The début recording by pianist John Chin features two compositions by Kenny Barron, and fans of the great Philadelphia pianist will most probably like Blackout Conception for the elements it shares with Barron’s playing: a strong, deliberate touch, bluesy delivery, well-argued improvisation, a streak of sentimentality.

The songs on this record are long-ish. This is jazz, of course, and in live performance long numbers are de rigueur, but who among the younger players in the broad mainstream (save maybe Chris Potter or Nik Bartsch) routinely turns in ten-minute tracks on every album cut?

The long playing times make a lot of sense in Chin’s case, however. On some tracks, Chin takes his time to develop marvelous solos. Barron’s "Lullaby" is an excellent case in point. Chin’s solo begins with a dense chord-based section, akin to the strumming of a Spanish guitar; this is followed by an ingenious construction based on sprinkled notes, leaping deftly around the keyboard, only to finish with a grandiose, Oscar Peterson-like close. And this is just one facet of his multifaceted playing. Chin’s solo on Billy Strayhorn’s "Passion Flower" is symphonic in an appropriately Ellingtonian way. On "I Won’t Argue With You," meanwhile, you could close your eyes and imagine you are hearing Charlie ("Behind Closed Doors") Rich. (This is a compliment; Rich was a fine soul-jazz pianist.)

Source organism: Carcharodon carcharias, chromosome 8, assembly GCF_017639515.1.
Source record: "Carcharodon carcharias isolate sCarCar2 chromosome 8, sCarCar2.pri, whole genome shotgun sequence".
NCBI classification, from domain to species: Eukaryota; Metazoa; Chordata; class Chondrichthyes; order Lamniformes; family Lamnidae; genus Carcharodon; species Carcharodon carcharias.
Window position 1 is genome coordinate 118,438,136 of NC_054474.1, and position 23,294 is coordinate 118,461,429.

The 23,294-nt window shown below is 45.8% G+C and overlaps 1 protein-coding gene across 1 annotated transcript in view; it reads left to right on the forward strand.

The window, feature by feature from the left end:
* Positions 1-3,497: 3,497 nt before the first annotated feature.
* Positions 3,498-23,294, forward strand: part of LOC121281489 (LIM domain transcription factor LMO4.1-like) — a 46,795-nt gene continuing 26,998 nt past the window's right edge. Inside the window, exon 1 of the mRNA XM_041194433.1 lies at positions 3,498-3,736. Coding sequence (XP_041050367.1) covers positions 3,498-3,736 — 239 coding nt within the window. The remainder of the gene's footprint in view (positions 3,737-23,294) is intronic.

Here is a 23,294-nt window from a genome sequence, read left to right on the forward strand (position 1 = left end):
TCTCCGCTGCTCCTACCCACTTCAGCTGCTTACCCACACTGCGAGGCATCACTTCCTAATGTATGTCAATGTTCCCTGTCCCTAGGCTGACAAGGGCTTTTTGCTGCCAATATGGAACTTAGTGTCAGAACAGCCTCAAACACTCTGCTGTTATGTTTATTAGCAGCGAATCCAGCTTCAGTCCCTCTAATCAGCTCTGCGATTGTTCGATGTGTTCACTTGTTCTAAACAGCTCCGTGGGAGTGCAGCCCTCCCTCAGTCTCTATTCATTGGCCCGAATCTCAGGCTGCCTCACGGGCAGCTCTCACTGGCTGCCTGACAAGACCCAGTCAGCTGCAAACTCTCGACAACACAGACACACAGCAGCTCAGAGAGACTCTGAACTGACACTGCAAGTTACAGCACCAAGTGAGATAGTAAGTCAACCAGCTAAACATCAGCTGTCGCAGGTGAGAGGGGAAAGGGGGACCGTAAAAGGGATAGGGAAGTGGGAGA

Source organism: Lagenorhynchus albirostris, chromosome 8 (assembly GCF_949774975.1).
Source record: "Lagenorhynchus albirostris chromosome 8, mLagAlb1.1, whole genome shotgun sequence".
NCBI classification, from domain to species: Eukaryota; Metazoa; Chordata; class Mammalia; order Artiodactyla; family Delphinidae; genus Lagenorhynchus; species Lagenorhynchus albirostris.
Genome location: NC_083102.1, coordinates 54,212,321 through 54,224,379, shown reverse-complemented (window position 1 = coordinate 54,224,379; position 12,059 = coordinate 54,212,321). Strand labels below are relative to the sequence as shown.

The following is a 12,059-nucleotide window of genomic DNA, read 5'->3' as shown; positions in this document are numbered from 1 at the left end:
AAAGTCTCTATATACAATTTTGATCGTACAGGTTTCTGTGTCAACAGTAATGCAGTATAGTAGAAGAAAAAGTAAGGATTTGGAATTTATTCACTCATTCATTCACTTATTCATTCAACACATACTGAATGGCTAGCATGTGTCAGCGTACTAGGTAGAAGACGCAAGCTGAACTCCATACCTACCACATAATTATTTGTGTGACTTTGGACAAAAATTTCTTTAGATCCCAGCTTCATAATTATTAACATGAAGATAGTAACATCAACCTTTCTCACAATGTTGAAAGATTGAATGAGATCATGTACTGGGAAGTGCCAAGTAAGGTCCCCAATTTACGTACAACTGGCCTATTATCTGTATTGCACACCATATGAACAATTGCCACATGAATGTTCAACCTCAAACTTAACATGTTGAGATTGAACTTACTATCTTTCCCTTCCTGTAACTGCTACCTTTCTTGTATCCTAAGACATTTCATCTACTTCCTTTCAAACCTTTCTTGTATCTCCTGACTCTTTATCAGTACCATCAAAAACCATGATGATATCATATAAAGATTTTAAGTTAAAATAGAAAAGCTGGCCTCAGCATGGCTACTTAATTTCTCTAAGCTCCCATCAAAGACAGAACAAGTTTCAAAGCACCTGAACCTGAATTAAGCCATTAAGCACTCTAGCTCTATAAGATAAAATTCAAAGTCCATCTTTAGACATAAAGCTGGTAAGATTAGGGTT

Other cuts run long to allow Chin to repeat the themes somewhat hypnotically for long stretches, like Miles Davis did on "Nefertiti," without solos. Or rather, these numbers—like the unapologetically sentimental "I Won’t Argue With You"—feature improvisation based on the melody, rather than the harmony, the opposite of the usual jazz strategy. (There are, of course, precedents, Art Tatum prominent among them.)